“They’ve already done the screaming. They’ve already done the fighting. They’ve already done the arguing. They’ve already done the crying. They’ve already made the choice to end things.” Writer/director Tim Seyfert is telling us about Terminus, a short film about the end of a relationship. Some relationships are just not fixable.
“I wanted to make silence a third character,” says Tim. “Those long silences are lines in themselves.”
A lot of the dialogue, especially at the beginning of Terminus, the characters are trying to talk their way around what they’re actually feeling. Trying to fill the silence with noise. To relieve the tension. It’s uncomfortable. And familiar.
That tension is heightened by the way it was shot, and its voyeuristic style. Images are framed through windows, door frames and the back of a car.
“The audience is meant to be a fly on the wall,” says Tim, “like we’re spying on these characters, following them during this difficult time.”
All the camera shots are handheld to mimic the way the human gaze floats around the room. When we first chatted to Tim, in pre-production for Terminus, he talked about Fishtank, Blue Valentine and Half Nelson as visual influences.
The film was made during lockdown, with six people (following Covid guidelines) including DP Ben Fullman, sound recordist Chris Baker and assistant producer Andrew Brierley, all with a minimum (as in none) of cash.
“There was certainly guerilla filmmaking going on in terms of us just rocking up to some of the locations and shooting,” says Tim. The tricky part of the film was the railway station. Luckily they’d chosen the end of a line, so the lack of control was kept to a minimum.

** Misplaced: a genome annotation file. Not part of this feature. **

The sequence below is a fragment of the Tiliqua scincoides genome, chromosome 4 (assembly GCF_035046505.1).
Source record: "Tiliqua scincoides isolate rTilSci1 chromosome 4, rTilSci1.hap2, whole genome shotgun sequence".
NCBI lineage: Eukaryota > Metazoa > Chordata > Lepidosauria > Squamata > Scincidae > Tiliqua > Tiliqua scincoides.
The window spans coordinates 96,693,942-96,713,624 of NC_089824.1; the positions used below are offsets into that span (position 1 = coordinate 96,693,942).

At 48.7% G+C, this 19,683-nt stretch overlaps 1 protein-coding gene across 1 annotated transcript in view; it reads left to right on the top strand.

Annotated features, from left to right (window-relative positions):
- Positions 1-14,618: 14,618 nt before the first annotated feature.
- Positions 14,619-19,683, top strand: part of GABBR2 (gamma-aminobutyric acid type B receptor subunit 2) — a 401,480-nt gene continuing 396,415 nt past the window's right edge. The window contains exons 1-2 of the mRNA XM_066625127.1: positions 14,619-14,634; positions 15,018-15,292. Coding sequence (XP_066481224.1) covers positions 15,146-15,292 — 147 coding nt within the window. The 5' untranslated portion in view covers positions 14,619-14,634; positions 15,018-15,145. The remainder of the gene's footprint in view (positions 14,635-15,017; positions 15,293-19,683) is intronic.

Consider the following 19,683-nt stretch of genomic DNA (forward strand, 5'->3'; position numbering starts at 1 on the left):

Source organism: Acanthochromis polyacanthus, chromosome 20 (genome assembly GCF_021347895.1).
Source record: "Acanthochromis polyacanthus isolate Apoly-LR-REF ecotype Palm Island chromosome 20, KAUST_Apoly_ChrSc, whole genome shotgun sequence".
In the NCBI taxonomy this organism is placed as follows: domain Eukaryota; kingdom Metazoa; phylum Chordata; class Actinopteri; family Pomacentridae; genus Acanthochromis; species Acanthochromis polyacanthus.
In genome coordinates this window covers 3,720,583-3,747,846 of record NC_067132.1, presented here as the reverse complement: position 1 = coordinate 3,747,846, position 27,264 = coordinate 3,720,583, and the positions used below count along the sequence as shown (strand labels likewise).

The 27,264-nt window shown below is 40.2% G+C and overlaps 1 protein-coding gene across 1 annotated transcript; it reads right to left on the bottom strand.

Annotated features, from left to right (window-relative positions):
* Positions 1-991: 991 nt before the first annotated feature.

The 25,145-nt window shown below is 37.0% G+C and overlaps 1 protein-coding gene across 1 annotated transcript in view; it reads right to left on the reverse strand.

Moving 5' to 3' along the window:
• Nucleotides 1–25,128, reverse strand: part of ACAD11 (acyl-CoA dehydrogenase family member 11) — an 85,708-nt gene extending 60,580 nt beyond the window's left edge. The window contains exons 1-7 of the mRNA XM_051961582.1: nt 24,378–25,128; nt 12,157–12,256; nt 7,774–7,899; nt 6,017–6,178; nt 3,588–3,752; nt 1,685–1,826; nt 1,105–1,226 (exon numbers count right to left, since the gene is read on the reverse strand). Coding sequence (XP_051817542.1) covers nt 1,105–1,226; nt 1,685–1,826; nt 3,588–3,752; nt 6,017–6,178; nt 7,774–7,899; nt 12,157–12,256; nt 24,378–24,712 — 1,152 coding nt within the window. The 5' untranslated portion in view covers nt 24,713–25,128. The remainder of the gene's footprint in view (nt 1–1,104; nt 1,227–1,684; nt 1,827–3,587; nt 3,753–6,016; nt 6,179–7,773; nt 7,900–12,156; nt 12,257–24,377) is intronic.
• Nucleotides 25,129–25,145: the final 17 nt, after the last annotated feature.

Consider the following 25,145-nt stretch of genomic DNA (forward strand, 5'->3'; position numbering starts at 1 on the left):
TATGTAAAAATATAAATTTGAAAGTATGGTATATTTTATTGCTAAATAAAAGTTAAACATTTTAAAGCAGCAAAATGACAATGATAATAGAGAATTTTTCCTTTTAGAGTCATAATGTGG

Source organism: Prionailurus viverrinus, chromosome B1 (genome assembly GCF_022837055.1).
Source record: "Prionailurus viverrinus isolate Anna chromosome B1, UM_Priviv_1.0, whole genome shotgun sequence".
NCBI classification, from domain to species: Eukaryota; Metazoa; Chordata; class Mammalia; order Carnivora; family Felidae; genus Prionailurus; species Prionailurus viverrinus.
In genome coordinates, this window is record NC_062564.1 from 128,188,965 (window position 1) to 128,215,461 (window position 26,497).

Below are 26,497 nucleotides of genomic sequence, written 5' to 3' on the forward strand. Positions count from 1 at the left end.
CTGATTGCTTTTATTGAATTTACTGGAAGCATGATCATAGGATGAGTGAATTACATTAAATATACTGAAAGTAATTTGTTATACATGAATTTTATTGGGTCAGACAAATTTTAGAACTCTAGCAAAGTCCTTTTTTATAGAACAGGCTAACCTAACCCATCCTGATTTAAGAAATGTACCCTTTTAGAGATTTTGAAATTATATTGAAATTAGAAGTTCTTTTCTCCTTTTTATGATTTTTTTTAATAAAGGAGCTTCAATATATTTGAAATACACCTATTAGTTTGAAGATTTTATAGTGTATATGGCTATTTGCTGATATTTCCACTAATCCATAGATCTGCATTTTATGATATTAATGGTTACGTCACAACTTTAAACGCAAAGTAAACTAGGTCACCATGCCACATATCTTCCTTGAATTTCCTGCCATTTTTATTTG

“When we finished the two day shoot, I couldn’t believe we pulled it off,” he says. ‘I couldn’t be more pleased with what we managed to achieve.”
The experience has been so creatively rewarding that Tim and his team are looking to extend that get-down-and-do guerrilla style to future projects, having since formed a production company – Kernowfornia Film Company.
“Doing this has been a lovely reminder that you don’t need a lot to make something meaningful. You just need to be aware of the story you want to tell and what you have at your disposal, then just go out there and do it. Everything about this project was raw and simple, a refreshing return to basics.”
After the virtual premiere with cast and crew, Terminus is lined up for a few festivals. It has already picked up two outstanding achievement awards at Indie X Film Fest in L.A. for Indie Short Film and First Time Director.
“The team is humbled, especially for a film that cost little more than pizza and diesel to make,” says Tim. “We couldn’t be more appreciative of how the film’s been received so far.”
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